I first reported on this difference back in October 2012 when I first viewed a later copy at the University of Washington while at a conference in Seattle. I have since been able to view four additional copies of the book at the University of Chicago: a 1615, 1616, 1641, and 1651 (in addition to a 1634 copy of Alexander Read’s cross-indexed 8vo epitome). Mr. Ronald Sims of the Galter Health Sciences Library at Northwestern University kindly inspected their 1618 and 1631 copies for me yesterday. (I’m headed to Madison to visit special collections at the University of Wisconsin tomorrow to see their 1631 and 1651 copies.)
All of this observation has enabled me to confirm what I suspected from EEBO images—that the first edition of the book, the three issues of which were all printed by William Jaggard, features the illustration in its fully detailed form, while the second edition, two issues by Richard Cotes, reflect the alteration to the woodblock.
Interestingly, while the first edition title pages all specify not only that Jaggard’s shop printed the volumes but also that they were “there to be sold,” the second edition indicates Michael Sparke as bookseller. As the Oxford DNB notes, “Sparke’s life and work were characterized by his maniacal devotion to the protestant religion.” Sparke’s relationship to women was also fraught: He was married twice, and although when he died he left a significant portion of his money to his second wife, he requested burial beside his first; he also banned all women, save his daughters and granddaughters, from his funeral. I intend to investigate whether Sparke’s role in the production of the second edition may have influenced the decision to the alter the image in question.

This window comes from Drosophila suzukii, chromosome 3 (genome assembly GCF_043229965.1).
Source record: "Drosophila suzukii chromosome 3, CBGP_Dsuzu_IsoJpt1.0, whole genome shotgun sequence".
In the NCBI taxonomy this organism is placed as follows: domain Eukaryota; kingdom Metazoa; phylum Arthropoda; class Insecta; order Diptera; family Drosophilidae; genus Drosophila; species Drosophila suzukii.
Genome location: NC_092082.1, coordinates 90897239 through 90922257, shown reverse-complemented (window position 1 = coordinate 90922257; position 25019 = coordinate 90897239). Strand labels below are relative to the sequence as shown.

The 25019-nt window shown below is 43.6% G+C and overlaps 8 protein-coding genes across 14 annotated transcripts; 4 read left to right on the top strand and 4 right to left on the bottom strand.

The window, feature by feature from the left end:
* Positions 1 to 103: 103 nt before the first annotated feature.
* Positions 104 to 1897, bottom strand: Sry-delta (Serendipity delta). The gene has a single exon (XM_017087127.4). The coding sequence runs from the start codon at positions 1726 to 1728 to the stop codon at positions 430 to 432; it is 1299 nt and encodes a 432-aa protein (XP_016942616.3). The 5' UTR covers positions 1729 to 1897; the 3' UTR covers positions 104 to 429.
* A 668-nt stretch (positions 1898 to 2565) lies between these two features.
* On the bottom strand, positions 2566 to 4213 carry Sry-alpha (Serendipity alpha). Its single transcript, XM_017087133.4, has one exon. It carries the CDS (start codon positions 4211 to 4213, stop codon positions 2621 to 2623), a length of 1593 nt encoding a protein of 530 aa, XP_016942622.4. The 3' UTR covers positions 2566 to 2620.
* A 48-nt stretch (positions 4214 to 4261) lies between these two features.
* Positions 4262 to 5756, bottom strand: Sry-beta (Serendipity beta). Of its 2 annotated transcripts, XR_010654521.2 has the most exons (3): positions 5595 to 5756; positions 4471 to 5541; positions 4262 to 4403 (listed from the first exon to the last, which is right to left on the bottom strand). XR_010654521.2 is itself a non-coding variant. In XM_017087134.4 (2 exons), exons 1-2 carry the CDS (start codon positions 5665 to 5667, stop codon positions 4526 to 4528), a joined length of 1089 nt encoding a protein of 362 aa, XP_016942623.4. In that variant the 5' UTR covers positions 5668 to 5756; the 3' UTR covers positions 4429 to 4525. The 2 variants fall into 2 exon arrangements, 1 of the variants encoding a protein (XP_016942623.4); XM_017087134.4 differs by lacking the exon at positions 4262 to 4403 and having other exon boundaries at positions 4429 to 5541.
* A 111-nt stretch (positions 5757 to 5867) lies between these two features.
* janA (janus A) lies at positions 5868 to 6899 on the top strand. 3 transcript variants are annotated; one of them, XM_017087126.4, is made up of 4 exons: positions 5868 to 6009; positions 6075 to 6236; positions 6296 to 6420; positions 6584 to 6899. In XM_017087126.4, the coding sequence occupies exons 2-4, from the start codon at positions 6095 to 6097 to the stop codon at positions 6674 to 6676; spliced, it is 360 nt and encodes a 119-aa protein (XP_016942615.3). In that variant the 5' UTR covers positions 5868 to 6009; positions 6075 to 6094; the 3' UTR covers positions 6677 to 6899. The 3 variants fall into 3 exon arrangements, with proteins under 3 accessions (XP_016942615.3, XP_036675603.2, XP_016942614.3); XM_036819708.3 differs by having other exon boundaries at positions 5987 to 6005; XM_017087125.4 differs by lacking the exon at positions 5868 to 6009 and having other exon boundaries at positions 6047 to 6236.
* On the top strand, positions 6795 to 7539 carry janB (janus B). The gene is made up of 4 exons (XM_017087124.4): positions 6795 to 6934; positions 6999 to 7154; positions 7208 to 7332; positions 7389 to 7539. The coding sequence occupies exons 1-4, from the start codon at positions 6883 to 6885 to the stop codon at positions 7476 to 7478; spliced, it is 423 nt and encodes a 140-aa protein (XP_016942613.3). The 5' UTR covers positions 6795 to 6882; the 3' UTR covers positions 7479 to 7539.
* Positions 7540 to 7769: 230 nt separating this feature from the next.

In addition to this possible influence from the second edition’s intended seller, I’m also conducting further research into print censorship in early modern England. We all know that history doesn’t follow a neat cause-and-effect trajectory; unfortunately, we do not learn from our mistakes and progress steadily forward, constantly improving. Although the publication of the first edition of Mikrokosmographia in its original intended form to no apparent negative consequence, despite the extensive warnings, may appear to represent a step forward as the first medical description of the female reproductive system published in the English vernacular, any progress made was subtly undercut by the alterations made to this illustration in the second edition. I look forward to reading more about the social, personal, religious, and political forces that generated this outcome.